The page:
It largely stays under the radar that the very first e-hailing company in Egypt was started by a fresh-faced 20-something-year-old who, in her own words, was thought to be crazy.
“I had an idea that no one had thought of, that no one had thought was possible, and almost everyone thought I was crazy! But I believed in myself, I believed I could, my family and my close support system decided to back me up,” Hadeer Shalaby, MD of Talabat Egypt, tells WeeTracker.
“Fast forward years later: This idea worked and was profitable, I sold it to a bigger company, and I started leading their business in my country and bringing new ideas to them, and today I am now leading another big company helping them with what I have learned and still adding new ideas,” she shared.
In a country that is not the most open to women (Egypt ranked 134th out of the 153 countries in the 2020 Global Gender Gap Index and 140th out of 153 countries in women's economic participation and opportunity), Shalaby managed quite some feat.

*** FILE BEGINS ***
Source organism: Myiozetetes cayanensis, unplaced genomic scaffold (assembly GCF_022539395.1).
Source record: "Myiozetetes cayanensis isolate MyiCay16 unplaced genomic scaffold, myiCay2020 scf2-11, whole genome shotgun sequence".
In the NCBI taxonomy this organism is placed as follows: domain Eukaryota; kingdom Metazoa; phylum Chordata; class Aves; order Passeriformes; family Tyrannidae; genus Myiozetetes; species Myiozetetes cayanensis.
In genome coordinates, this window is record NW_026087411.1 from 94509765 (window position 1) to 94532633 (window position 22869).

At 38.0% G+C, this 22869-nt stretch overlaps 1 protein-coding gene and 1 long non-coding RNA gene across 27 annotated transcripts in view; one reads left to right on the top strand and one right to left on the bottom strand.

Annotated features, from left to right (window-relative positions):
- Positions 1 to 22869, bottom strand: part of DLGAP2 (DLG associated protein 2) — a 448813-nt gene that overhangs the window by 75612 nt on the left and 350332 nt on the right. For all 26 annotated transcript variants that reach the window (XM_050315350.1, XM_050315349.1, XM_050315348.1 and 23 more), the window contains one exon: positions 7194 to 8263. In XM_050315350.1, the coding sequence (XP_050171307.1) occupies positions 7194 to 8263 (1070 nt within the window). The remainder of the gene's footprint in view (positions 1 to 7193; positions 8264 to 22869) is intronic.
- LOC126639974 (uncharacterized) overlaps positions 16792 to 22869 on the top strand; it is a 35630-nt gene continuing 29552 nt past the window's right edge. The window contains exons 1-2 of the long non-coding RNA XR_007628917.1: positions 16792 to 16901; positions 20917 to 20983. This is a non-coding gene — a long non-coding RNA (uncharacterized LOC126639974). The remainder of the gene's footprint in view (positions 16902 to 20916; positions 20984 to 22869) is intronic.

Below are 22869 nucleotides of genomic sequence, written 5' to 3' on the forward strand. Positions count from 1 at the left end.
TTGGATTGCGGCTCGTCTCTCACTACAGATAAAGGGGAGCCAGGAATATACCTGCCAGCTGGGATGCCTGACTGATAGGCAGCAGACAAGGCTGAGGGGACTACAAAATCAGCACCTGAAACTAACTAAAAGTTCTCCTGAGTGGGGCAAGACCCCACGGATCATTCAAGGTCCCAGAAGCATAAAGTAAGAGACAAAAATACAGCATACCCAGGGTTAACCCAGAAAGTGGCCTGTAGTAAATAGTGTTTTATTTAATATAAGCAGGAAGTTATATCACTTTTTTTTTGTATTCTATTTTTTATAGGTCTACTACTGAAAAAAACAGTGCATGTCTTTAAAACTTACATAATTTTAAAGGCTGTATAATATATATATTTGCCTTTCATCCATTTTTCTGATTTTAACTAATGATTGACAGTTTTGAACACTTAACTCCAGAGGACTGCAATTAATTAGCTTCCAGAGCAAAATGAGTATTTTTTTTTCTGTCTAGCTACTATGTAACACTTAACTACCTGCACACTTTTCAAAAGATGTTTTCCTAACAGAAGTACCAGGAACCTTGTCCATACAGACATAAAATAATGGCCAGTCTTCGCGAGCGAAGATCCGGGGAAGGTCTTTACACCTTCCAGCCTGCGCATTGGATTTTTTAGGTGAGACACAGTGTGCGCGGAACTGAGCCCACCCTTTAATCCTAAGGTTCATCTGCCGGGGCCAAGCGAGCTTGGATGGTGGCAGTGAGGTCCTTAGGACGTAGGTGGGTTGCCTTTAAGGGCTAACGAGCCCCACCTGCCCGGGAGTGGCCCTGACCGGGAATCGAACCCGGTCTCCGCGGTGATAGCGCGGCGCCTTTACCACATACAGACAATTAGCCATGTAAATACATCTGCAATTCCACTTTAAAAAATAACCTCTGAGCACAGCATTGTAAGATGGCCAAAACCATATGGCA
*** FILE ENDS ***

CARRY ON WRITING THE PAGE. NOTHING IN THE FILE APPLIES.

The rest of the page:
She founded Taxi El Sa7el; a startup that was the first to offer on-demand transportation in the North Coast in Egypt in summer 2014, which was acquired in 2015 by the Middle-East e-hailing giant, Careem.
Then, she went on to lead Careem’s business in Egypt, eventually making Cairo the biggest city for Careem in the whole region, which remains the case to this day. These days, Shalaby is steering the Egyptian branch of Talabat; a Kuwait-founded startup devoted to simply helping people get food, which was acquired by Rocket Internet in 2015 and is now under the umbrella of Europe-based Delivery Hero.
Feats like Shalaby’s, though often muffled by gender disparities, are just the tip of the iceberg when it comes to chronicling the excellence of African women in tech both on the continent’s burgeoning tech scene and beyond. At every turn, African tech is being shaped by women in spite of the regressive cultural stereotypes that blunt their effort.